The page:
Perhaps you can relate to this: There are times where I will glance over to the clock in the corner of my computer, usually around mid-afternoon, and blink. And then pull out my phone and check that, too, just to confirm that my laptop hasn’t somehow fallen wildly out of sync. It never has, but it’s always a disconcerting feeling — where, exactly, did all those hours go? And what do I have to show for them?
Which is why I’ll admit that I was a tiny bit skeptical when I first started reading about Laura Vanderkam’s time-tracking system in her new book Off the Clock: Feel Less Busy While Getting More Done. In it, Vanderkam — who has several other productivity books and a TED Talk to her name — makes a push for what she calls “forced mindfulness,” or being actively aware of how you spend each hour. That deliciously relaxed feeling of being “off the clock,” she argues, actually comes from paying very close attention to it. Enter time-tracking: the best way to understand where your time goes, and how to use it more efficiently, is to write down what you did and how long you did it for.
But Vanderkamp goes on to insist that this particular habit is a lot more low-effort than it sounds. It doesn’t need to be an hour-by-hour log; instead, just write down activities, regardless of how long they take — a ten-minute shower gets an entry, and so does a two-hour cleaning spree. “I was okay with broad categories,” she writes of figuring out the ground rules for her time-tracking project. Logging a few hours as “work,” for example, instead of breaking it down into an hour of emails, an hour-long meeting, and so on, “mean time tracking only took three minutes or so daily.” And it’s even speedier, she explains, if you take a few seconds here and there to dash off little reminders to yourself, so you that you don’t have to sit down in the evening and re-create the whole day from scratch. (“I want to be clear,” Vanderkam adds, that she’s not advocating for time-tracking as a till-you-die thing; to get a clearer picture of your time-management habits, she recommends doing it for two weeks, one typical and one less so.)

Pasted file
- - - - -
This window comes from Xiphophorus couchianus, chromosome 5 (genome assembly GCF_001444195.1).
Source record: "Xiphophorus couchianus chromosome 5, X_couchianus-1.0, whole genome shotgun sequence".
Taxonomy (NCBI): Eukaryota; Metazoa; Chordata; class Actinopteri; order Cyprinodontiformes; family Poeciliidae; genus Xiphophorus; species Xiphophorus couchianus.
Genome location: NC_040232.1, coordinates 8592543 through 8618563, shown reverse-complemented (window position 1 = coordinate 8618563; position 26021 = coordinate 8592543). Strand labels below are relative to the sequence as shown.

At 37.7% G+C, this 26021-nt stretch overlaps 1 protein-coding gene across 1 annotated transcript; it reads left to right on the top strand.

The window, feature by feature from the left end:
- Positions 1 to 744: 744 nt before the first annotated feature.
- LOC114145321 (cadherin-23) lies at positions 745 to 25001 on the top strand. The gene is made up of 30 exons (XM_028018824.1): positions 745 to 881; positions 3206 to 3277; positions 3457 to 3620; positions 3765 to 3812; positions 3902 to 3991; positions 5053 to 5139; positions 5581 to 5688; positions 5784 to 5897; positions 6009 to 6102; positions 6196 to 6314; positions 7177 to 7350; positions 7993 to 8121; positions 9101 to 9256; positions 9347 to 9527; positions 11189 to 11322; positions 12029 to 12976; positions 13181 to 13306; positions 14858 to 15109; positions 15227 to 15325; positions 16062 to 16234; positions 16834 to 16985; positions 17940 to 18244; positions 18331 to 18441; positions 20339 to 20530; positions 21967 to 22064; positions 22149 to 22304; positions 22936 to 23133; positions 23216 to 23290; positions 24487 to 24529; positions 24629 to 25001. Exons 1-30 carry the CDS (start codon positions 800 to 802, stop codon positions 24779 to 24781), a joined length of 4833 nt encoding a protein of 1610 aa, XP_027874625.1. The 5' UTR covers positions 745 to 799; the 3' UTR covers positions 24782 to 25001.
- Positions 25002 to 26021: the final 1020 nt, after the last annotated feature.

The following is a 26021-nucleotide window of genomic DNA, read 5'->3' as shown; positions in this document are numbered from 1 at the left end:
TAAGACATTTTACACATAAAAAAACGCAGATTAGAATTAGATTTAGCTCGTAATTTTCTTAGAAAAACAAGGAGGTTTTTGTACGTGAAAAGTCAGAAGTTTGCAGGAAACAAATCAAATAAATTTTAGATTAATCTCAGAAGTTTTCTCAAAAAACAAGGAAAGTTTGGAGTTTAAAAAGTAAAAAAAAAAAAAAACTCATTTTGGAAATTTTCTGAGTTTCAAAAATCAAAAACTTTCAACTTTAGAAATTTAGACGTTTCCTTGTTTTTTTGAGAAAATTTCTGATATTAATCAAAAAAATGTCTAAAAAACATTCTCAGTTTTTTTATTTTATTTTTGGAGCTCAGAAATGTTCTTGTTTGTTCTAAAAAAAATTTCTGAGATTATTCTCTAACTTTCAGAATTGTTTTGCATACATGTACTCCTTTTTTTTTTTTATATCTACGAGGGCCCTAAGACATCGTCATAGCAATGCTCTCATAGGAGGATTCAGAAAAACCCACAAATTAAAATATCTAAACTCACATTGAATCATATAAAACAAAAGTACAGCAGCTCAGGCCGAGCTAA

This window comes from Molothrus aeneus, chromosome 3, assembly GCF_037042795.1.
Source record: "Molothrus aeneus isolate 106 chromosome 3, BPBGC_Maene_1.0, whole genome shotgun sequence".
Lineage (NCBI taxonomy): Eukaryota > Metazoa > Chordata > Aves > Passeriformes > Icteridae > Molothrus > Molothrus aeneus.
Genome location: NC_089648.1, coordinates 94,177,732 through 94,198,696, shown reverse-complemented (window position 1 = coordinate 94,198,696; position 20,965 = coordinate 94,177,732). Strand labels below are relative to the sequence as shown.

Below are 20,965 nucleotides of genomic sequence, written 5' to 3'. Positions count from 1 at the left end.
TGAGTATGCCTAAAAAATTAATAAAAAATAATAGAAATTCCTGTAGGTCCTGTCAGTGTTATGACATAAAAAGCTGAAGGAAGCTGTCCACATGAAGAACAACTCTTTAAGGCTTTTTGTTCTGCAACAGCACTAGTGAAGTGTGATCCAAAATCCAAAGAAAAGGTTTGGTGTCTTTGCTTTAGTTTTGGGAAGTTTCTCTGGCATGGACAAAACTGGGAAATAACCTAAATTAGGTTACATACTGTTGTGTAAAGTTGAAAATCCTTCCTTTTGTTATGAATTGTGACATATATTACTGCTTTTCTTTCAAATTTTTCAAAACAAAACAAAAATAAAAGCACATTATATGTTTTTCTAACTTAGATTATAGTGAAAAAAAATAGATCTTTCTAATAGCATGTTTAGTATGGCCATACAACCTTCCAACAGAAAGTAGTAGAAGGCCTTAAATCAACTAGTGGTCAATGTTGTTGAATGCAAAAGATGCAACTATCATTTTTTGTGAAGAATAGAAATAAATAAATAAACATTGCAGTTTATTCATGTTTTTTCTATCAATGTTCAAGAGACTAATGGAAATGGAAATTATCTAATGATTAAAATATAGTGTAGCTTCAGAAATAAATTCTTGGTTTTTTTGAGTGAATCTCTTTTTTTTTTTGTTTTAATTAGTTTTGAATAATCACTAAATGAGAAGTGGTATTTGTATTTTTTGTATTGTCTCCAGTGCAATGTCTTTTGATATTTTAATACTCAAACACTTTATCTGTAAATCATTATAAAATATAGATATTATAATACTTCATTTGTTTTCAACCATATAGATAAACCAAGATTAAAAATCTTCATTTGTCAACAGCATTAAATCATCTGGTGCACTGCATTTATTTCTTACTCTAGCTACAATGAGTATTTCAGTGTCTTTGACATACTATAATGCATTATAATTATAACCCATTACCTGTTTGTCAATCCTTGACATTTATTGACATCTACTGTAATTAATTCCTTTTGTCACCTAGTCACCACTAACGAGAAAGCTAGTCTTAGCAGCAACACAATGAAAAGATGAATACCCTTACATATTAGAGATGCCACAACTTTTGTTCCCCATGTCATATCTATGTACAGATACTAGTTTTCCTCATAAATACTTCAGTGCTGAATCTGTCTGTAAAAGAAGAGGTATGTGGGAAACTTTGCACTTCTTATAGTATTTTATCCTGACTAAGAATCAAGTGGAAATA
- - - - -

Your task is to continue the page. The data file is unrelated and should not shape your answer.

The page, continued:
So I tried it, monitoring myself for a day over the weekend. At 1 p.m., I finished eating lunch, pulled out my phone, and put it down in my notes app: 20 minutes, ate lunch. I spent a chunk of the afternoon running a bunch of errands; into the notes app it went. Caught up on some work emails, washed a load of laundry, treated myself to a movie rental on Amazon — all tracked, either in the moment or later that night before bed. It really did take just a few minutes. And I won’t say it wasn’t satisfying to look back at a list of what I’d accomplished.
To be honest, though, I don’t think it’s something I’ll make a regular habit out of. (To be honest again, the reason is purely my own laziness.) But I do think it’s something I’ll turn to again to calm me down in times of stress — when I look at the clock and have that what-happened moment, or when I add up everything on my to-do list and go into panic mode, I imagine it’ll be soothing to go back over the day and create a log of what I’ve already accomplished in a 24-hour span. Which is the other, less obvious benefit of creating a visual representation of your time: Yes, it can help you zoom out to think more critically about how you want to spend it, but it can also help you remember just how many hours you have in a day to get things done.
Because the way to make a given stretch of time — an afternoon, a weekend — feel longer is to use that stretch to do things. Vegging out in blissful nothingness may feel more relaxing in the moment, but in hindsight, it’s novelty that makes time expand. And really, hindsight is what counts. One perception is fleeting; the other is what sticks in your brain. And tracking everything you’ve done, even loosely, forces you to realize just how long a day can be.
So while strategizing my time management doesn’t really feel like enough of an incentive for me to map it all out, feeling calmer definitely is. And while mindfulness may be a bit of an overused buzzword, there’s something to be said for being mindful of your time — not just as you move through it, but after it’s passed. Look at everything you did! Look at everything you can do. You deserve this bedtime. There’ll be plenty of time tomorrow take care of everything else.